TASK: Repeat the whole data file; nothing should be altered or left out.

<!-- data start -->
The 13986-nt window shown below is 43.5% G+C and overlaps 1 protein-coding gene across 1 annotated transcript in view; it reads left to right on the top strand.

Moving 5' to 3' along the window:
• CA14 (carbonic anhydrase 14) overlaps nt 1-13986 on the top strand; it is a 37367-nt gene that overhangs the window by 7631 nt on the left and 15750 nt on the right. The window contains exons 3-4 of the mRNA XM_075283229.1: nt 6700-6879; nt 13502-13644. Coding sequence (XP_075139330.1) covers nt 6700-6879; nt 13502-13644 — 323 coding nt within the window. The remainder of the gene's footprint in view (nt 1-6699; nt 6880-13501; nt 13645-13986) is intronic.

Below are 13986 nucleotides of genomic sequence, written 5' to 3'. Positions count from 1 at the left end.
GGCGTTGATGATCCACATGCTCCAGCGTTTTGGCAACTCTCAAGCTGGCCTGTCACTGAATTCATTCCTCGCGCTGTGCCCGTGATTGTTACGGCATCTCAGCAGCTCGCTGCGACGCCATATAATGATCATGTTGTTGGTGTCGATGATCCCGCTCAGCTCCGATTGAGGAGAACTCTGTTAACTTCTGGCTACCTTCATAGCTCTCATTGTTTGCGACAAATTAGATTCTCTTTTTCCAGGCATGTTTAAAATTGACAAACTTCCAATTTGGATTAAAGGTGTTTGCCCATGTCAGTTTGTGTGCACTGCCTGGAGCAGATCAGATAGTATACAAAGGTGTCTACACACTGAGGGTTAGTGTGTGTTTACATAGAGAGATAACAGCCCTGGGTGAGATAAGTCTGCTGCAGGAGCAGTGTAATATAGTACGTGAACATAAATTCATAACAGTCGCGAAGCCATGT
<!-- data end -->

The 13986-nt window shown below is 43.5% G+C and overlaps 1 protein-coding gene across 1 annotated transcript in view; it reads left to right on the top strand.

Moving 5' to 3' along the window:
• CA14 (carbonic anhydrase 14) overlaps nt 1-13986 on the top strand; it is a 37367-nt gene that overhangs the window by 7631 nt on the left and 15750 nt on the right. The window contains exons 3-4 of the mRNA XM_075283229.1: nt 6700-6879; nt 13502-13644. Coding sequence (XP_075139330.1) covers nt 6700-6879; nt 13502-13644 — 323 coding nt within the window. The remainder of the gene's footprint in view (nt 1-6699; nt 6880-13501; nt 13645-13986) is intronic.

Below are 13986 nucleotides of genomic sequence, written 5' to 3'. Positions count from 1 at the left end.
GGCGTTGATGATCCACATGCTCCAGCGTTTTGGCAACTCTCAAGCTGGCCTGTCACTGAATTCATTCCTCGCGCTGTGCCCGTGATTGTTACGGCATCTCAGCAGCTCGCTGCGACGCCATATAATGATCATGTTGTTGGTGTCGATGATCCCGCTCAGCTCCGATTGAGGAGAACTCTGTTAACTTCTGGCTACCTTCATAGCTCTCATTGTTTGCGACAAATTAGATTCTCTTTTTCCAGGCATGTTTAAAATTGACAAACTTCCAATTTGGATTAAAGGTGTTTGCCCATGTCAGTTTGTGTGCACTGCCTGGAGCAGATCAGATAGTATACAAAGGTGTCTACACACTGAGGGTTAGTGTGTGTTTACATAGAGAGATAACAGCCCTGGGTGAGATAAGTCTGCTGCAGGAGCAGTGTAATATAGTACGTGAACATAAATTCATAACAGTCGCGAAGCCATGT